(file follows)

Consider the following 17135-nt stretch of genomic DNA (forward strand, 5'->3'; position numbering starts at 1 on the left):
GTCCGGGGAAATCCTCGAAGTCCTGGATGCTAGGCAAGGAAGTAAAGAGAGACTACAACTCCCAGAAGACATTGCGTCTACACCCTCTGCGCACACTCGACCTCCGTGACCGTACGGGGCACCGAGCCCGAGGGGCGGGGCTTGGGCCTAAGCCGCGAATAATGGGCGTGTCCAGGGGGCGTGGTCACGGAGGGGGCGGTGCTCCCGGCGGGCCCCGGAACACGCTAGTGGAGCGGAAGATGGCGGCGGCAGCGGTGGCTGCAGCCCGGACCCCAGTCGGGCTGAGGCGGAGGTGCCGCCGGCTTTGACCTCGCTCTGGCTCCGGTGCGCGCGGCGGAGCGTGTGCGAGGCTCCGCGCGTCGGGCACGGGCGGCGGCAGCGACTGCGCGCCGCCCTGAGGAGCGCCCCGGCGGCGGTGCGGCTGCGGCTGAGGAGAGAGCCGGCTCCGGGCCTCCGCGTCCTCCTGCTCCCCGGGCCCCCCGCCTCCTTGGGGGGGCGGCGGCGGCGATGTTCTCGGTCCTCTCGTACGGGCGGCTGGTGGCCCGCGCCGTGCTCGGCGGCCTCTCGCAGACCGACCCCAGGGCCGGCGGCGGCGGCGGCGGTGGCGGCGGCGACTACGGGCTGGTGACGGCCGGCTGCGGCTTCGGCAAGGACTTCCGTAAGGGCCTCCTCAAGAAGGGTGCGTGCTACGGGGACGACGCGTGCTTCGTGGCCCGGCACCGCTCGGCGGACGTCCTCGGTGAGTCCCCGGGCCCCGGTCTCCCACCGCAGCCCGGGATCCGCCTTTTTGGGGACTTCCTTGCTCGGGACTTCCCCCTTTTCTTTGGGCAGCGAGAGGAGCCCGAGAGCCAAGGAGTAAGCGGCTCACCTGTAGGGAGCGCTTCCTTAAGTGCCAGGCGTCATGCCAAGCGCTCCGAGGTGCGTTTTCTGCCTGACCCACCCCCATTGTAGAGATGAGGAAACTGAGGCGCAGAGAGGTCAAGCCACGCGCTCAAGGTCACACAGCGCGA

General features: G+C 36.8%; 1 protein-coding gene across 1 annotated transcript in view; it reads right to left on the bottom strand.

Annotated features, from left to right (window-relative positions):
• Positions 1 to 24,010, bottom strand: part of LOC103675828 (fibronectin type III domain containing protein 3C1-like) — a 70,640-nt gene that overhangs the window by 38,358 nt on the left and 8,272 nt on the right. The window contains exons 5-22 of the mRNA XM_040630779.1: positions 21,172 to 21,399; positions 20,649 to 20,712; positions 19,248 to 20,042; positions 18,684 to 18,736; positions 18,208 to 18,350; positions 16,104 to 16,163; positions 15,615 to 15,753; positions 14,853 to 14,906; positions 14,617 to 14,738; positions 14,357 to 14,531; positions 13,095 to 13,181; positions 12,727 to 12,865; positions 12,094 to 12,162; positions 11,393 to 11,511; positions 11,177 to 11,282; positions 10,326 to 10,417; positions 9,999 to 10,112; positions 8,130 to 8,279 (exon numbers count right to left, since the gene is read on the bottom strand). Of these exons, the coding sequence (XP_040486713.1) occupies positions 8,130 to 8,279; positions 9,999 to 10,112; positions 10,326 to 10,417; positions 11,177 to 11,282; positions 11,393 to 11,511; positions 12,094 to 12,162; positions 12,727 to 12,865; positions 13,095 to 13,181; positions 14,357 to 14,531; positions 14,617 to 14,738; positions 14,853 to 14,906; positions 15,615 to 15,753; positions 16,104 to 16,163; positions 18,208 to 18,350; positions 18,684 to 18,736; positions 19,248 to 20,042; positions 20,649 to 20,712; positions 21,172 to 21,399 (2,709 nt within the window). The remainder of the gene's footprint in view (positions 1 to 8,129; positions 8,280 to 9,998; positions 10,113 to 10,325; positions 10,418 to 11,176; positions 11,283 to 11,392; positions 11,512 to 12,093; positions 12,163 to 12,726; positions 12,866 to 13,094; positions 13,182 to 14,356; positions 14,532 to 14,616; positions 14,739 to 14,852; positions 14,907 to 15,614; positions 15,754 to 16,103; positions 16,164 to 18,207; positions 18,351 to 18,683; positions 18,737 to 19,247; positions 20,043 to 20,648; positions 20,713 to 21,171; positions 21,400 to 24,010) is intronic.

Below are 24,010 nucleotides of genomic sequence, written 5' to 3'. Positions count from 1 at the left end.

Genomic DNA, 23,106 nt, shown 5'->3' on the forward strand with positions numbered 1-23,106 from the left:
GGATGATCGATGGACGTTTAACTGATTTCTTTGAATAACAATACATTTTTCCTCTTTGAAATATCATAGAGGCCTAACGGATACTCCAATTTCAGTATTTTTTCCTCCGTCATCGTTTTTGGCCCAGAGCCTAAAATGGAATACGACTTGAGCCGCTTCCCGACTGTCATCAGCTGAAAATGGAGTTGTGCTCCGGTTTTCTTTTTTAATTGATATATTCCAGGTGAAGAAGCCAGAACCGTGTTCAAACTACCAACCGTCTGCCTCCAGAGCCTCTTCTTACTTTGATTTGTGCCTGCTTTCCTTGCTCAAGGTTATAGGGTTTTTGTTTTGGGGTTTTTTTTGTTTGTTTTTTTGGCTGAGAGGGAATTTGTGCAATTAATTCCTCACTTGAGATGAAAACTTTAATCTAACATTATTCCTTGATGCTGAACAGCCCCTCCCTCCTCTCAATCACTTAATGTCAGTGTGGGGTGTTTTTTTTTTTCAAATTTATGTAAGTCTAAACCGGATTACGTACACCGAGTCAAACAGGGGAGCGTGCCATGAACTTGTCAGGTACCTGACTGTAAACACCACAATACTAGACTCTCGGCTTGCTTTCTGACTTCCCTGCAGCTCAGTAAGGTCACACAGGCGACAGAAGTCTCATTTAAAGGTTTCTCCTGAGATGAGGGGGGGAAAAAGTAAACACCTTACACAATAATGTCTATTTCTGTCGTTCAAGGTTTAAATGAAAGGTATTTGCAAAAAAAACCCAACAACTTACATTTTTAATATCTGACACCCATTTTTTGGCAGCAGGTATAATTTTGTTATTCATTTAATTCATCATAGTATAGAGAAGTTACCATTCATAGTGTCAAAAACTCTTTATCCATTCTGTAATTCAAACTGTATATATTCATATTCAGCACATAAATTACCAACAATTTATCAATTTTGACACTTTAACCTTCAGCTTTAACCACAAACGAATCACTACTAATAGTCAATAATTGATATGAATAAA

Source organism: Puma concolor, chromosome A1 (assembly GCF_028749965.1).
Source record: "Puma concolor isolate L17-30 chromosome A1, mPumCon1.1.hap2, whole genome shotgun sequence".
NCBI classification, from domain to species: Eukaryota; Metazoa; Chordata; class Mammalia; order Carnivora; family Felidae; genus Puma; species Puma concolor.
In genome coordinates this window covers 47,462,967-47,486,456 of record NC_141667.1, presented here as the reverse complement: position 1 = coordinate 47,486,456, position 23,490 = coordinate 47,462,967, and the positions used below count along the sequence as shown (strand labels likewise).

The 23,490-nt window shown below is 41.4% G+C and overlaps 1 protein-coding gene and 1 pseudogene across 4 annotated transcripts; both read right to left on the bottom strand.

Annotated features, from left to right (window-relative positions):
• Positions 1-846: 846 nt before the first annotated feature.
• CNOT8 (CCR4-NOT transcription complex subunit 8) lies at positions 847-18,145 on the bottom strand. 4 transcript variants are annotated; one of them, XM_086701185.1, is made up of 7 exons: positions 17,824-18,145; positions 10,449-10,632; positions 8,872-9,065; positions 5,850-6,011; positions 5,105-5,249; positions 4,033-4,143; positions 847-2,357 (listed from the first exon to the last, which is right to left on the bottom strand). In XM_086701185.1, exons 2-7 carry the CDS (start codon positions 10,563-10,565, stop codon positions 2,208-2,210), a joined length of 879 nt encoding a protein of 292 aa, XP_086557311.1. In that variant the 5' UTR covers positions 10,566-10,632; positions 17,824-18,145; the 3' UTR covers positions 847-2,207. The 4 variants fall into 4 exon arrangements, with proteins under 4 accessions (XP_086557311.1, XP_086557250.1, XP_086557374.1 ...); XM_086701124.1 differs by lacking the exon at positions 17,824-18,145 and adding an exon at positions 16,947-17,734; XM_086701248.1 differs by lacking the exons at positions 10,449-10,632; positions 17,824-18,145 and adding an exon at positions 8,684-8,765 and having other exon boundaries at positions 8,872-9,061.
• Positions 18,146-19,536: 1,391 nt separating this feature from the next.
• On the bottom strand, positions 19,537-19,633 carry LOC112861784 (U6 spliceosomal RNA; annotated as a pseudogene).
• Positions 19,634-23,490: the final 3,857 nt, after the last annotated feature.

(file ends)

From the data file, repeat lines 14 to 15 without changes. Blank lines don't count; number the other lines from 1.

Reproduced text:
Annotated features, from left to right (window-relative positions):
• Positions 1-846: 846 nt before the first annotated feature.